Oslo Governance Centre
When our collective development efforts are being undermined by the spread of false, misleading, manipulated and otherwise harmful information, we are obliged to respond.
Access to reliable information is a necessary condition for well-governed and peaceful societies. We now live in a world where huge volumes of information spread quickly, without checks or controls and where information is ranked based on its ability to grab attention, rather than its truth or accuracy. It is easy to deceive and hard to know what information to trust. Information pollution has emerged as a deeply worrisome and hard-to-fix consequence of this new reality.
This is a global problem, and in the words of the UN Secretary General an “existential risk to humanity”. It impedes our ability to address the immense global challenges now facing us: violent conflict, democratic backsliding, the climate emergency and the COVID-19 pandemic, to name a few.
Information pollution undermines the social contract and erodes trust in democratic processes and institutions. It is a potent catalyst of conflict and division, sometimes to explosive effect. It prevents informed decision-making and collective agreement on truth and fact. This is true even in advanced digital societies with robust democratic institutions. The impact of information pollution on less resilient countries is under researched, yet potentially more alarming.
Under the 2022-25 Strategic Plan, UNDP is redoubling efforts to protect and promote access to reliable information on issues of public concern. This includes countering information pollution in all its forms.
Since 2020, the Oslo Governance Centre has focused its attention on combating information pollution. The recent Covid-19 pandemic saw a surge in information pollution relating to Covid-19, endangering people’s health and undermining governments and health systems’ capacities. To offer immediate support to UNDP country offices globally, OGC created a Guidance Note on information pollution outlining rapid responses and long-term strategies.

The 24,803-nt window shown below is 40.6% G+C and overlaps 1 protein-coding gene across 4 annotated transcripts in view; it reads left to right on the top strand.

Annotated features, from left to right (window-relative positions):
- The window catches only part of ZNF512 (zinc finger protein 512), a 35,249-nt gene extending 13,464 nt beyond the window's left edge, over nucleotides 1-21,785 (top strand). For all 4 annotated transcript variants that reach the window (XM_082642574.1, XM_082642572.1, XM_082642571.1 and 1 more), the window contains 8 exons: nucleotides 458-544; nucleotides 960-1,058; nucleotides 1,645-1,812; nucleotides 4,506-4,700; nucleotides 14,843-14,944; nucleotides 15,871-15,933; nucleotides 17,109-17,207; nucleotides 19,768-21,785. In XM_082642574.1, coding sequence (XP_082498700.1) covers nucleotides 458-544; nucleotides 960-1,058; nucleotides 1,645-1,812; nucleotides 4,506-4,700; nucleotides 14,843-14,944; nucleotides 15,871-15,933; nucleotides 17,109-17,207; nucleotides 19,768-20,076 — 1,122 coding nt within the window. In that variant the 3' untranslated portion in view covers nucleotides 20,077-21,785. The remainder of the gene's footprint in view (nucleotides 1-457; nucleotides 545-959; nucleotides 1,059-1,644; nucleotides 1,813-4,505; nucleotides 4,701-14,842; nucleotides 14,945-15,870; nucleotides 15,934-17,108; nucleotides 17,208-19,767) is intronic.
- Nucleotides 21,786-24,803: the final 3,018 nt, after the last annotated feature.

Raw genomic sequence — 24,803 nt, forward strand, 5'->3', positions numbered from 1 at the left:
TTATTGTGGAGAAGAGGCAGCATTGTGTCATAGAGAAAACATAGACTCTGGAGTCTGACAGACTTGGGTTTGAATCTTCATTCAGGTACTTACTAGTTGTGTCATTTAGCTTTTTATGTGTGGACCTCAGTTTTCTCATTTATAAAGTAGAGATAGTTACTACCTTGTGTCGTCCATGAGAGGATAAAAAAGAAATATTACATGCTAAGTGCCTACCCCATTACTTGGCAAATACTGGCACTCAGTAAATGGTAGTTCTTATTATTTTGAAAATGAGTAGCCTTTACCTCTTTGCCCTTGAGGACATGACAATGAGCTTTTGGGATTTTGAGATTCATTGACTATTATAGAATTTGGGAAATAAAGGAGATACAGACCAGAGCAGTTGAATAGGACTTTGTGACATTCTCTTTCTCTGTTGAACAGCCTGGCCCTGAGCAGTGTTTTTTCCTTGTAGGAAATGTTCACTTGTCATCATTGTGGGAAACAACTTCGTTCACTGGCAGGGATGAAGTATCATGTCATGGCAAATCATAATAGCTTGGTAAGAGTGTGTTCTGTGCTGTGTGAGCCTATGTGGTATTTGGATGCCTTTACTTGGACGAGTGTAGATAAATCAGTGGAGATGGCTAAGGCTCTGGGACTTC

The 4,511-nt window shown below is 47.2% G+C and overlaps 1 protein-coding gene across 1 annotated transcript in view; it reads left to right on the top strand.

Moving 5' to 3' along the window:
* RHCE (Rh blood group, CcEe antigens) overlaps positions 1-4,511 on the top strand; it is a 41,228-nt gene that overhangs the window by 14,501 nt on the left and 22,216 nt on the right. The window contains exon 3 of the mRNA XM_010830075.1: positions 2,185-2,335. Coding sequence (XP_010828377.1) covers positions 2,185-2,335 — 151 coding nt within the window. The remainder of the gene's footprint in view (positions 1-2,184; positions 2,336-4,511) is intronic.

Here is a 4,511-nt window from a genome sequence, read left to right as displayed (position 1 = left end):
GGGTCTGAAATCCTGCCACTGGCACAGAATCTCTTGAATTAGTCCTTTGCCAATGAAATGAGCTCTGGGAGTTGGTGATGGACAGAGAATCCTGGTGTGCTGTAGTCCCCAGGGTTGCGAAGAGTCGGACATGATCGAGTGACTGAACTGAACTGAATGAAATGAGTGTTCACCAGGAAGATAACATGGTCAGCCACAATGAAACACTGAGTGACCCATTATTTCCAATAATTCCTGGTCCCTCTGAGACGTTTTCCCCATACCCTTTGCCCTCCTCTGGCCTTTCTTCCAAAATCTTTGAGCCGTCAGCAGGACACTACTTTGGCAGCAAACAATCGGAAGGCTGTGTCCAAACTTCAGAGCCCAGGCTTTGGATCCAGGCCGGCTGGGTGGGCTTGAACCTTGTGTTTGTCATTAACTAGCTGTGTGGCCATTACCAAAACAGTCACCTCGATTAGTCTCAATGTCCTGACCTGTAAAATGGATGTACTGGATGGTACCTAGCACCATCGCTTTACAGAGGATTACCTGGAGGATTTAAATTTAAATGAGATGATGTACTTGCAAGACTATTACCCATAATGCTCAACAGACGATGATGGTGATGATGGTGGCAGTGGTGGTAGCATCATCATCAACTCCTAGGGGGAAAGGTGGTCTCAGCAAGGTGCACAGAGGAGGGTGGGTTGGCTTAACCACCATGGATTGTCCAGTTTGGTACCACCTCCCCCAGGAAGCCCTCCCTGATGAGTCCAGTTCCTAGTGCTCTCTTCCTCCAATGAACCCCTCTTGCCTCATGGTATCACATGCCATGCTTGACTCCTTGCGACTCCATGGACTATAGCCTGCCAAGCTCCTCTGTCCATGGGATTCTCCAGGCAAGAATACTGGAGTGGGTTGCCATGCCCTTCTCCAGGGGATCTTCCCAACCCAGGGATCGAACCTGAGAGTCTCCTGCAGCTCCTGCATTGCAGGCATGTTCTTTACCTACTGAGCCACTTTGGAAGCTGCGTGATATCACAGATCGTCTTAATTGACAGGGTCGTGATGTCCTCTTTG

In 2022 OGC has developed strategic guidance to provide coherence both strategically and programmatically to UNDP’s work in this field. The guidance note explores information integrity as it relates to UNDP’s mandate and thematic areas of interest and provides a conceptual framework of terminology and definitions. At the programmatic level, it provides practical guidance for context analysis and programme design.
Gendered disinformation in Crisis – case studies on Ukraine and Moldova
Given the threat that gendered misinformation poses to democratic values, the fundamental importance of the strengthening of democratic governance to the UNDP mandate and in line with momentum that gendered disinformation is gathering within the UN, OGC have started an exploratory assessment of how women are targeted through disinformation in crisis settings. The research will identify and analyse the narratives that are produced and subsequently the potential impact these have on the crisis and on women’s safety, wellbeing, and engagement.
The research will be both qualitative and quantitative and focus on:
a. Trends and patterns of gendered disinformation in the crisis context
b. Disinformation targeting Ukrainian women in the ongoing war and refugee crisis
Expected publication: September 2022
Mapping of disinformation in the European Countries and Independent States region
Counter-disinformation initiatives in the ECIS region are numerous and diverse. Through desk research and analysis of policies, legal documents, and interviews with local actors, UNDP’s Istanbul Regional Hub and OGC are creating a report. The report will highlight several observations about the existing responses to information pollution, gaps, and areas of engagement for relevant stakeholders. The report will also suggest areas of strategic action and engagement by the UNDP and other stakeholders.
Expected publication: August 2022
Information Pollution in the context of Ukraine conflict
In March 2022, OGC conducted a desk review of online information pollution about the war in Ukraine. The study focused on understanding the disinformation tactics used to advance the agendas on both sides of the conflict, the main narratives emerging, and how these narratives reach their audience. In addition, the report analysed key social media responses. The main trends identified were: (i) justifying the war; (ii) diminishing the war; (iii) fear and confusion mongering; (iv) glorifying own camp/demonizing the enemy. The main patterns observed during the analysis align with previous findings on information warfare techniques in Central and Eastern Europe which combine the use of disinformation, cyber warfare, AI-generated content and the active role of state-owned media and official social media accounts.
Information Pollution Mapping Programme